Kiddies 2 Kitties Socializes Cats, Encourages Kids to Read
By Melissa McKenzie
Modeled after a program at a Pennsylvania shelter, Palo Alto Humane Society’s (PAHS) Kiddies 2 Kitties program gives the cats and kittens in Silicon Valley Animal Control Authority’s (SVACA) care some attention while helping children develop greater language ability and reading comprehension skills.
After reading about the program in Pennsylvania, PAHS approached a couple organizations before meeting with SVACA’s Executive Director Dan Soszynski three years ago about developing a partnership that allowed children to visit the shelter and read aloud to its felines.
“We were working with Palo Alto Animal Services and they really weren’t set up as well as it is here,” said PAHS Education Manager Leonor Delgado. “They only have two community rooms. Then we started doing it with Pets in Need and had a few sessions there, but SVACA has been our mainstay and it seems to be growing.”
Held the first and third Wednesday of each month from 3:30 to 5 p.m. at SVACA’s animal care center, 3370 Thomas Road in Santa Clara, Kiddies 2 Kitties has traditionally been open to children in first through fifth grade. However, the program has recently expanded to middle school youths and high school teenagers interested in reading or completing community service hours.
“We’ve opened the program to kids in high school who want to do community service ... from the beginning we’ve welcomed Girl Scouts, Boy Scouts and other clubs, and when they come, usually we have a session here,” said Delgado. “They’re introduced to the shelter, what kind of work the shelter does and what they do in the community.”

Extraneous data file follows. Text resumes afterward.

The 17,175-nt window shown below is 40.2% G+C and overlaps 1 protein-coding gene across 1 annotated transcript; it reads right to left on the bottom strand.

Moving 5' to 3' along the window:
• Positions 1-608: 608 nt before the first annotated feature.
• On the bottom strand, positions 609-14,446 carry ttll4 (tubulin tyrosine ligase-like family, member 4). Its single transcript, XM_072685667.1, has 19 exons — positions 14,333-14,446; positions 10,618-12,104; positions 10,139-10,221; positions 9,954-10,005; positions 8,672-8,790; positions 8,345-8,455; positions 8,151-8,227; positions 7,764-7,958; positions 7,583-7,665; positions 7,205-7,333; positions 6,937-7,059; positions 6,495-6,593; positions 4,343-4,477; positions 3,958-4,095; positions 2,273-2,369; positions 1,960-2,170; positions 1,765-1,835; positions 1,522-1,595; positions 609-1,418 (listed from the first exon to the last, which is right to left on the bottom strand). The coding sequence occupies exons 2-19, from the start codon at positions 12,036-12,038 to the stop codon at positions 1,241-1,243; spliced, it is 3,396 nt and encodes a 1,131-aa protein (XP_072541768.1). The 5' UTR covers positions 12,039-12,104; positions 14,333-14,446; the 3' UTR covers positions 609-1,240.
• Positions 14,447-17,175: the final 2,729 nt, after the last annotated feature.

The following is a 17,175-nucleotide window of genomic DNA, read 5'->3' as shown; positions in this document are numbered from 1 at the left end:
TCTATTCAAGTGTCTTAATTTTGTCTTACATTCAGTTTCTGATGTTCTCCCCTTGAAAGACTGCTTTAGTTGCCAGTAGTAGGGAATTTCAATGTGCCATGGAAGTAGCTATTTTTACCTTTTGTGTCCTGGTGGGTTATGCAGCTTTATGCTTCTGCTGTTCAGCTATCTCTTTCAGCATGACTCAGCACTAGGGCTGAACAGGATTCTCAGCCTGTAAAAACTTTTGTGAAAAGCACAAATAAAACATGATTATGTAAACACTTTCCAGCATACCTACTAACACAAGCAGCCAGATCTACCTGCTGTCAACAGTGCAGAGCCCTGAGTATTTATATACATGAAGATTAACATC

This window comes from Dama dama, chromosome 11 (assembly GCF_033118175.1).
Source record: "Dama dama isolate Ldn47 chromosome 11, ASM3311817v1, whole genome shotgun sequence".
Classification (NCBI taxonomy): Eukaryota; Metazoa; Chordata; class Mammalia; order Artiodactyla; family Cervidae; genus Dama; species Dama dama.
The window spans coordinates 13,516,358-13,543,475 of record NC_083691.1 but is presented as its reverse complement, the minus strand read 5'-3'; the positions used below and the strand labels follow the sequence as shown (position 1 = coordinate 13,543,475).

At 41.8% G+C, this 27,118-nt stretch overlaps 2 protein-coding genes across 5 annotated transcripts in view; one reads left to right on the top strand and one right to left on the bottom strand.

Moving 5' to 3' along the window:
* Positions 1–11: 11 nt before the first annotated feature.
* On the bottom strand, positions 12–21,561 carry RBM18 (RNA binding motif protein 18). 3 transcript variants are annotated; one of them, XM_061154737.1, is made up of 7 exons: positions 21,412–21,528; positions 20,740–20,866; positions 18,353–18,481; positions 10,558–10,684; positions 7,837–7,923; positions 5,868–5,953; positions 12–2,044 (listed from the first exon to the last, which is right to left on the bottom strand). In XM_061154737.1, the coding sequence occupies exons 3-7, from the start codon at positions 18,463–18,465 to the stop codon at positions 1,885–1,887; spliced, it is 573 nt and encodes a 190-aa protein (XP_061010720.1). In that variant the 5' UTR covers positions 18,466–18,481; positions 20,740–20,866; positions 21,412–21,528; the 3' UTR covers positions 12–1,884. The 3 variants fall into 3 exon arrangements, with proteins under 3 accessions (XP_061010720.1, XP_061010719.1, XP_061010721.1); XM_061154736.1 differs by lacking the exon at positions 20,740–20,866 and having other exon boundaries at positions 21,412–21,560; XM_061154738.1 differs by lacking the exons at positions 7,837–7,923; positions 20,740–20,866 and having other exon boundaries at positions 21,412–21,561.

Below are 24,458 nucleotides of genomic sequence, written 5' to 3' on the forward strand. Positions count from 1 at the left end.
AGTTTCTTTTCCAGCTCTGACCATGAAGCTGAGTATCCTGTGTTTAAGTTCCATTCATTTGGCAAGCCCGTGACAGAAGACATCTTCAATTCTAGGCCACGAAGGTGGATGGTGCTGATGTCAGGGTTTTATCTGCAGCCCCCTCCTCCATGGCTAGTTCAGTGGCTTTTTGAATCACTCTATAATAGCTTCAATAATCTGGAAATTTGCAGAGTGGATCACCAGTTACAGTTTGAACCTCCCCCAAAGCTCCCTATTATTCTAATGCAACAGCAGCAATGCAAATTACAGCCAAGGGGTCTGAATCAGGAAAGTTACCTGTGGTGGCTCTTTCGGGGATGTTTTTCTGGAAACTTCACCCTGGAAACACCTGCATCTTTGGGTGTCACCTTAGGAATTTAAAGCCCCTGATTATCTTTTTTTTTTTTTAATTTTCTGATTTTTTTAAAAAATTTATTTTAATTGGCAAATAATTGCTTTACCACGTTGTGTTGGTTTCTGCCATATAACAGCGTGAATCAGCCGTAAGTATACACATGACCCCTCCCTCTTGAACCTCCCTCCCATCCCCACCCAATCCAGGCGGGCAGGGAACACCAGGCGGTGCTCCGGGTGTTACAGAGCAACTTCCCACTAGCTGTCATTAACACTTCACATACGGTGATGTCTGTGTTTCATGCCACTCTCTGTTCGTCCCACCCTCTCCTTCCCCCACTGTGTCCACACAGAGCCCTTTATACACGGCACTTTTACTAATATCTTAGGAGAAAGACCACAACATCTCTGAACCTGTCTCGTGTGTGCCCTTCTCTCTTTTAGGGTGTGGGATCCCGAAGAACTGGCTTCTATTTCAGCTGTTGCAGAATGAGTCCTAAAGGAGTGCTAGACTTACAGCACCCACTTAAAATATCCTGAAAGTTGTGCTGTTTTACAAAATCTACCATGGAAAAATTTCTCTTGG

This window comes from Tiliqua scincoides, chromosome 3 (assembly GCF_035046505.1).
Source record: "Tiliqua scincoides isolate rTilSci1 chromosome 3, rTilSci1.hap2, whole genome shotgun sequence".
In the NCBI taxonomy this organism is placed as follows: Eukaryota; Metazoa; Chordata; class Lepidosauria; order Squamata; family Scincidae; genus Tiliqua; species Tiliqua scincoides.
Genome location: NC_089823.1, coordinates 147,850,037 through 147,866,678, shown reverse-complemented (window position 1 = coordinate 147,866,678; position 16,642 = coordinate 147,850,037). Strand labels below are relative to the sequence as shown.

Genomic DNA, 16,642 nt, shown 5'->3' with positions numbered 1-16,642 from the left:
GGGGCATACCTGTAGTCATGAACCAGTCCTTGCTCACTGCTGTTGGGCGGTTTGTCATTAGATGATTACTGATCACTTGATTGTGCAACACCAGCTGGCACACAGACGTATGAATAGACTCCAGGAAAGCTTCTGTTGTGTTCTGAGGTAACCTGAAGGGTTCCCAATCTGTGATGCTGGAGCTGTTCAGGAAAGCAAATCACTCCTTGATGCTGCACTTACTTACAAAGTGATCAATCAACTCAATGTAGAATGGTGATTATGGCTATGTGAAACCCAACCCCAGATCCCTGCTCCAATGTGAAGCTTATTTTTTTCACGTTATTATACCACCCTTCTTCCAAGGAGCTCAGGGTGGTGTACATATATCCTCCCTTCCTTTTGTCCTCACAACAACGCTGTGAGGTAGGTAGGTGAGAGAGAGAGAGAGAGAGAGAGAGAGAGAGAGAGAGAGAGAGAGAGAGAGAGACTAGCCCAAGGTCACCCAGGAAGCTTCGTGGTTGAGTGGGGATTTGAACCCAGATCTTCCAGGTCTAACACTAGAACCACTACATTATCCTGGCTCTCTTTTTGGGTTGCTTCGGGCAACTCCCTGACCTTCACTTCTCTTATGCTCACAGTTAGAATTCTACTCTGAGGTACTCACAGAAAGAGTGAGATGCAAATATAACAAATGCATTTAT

According to Delgado, one great thing about the program is that it does not require children to attend a certain number of weeks, as they can participate as frequently or infrequently as their schedules permit.
“It’s totally open-ended for the parents and kids because they sometimes have conflicts,” said Delgado. “We like to see people return and I think some of the cats know the people and like to see them return but we’re open-ended because we know that there are other commitments.”
Children and teenagers can sign up through PAHS by calling 650-424-1901 or emailing email@example.com. Once registered, and after filling out a waiver, participants can read aloud to SVACA’s cats for as long as they’d like. Children must be accompanied by a parent or guardian, unless they’re visiting with a chaperoned group.
“We try to promote it locally through Santa Clara, of course, but we do the four different cities–Campbell, Santa Clara, Monte Serreno and Mountain View–so we push it out to those cities but anyone is welcome to come to the program,” said SVACA Outreach Coordinator Janet Alexander. “It’s such a win-win because they’re socializing the kitties and they’re refining their reading skills,” said Alexander. “It’s just a great program. I just love it. I really want to grow it this year and promote it.”
Visit http://svaca.com/home/showdocument?id=15532 for more information.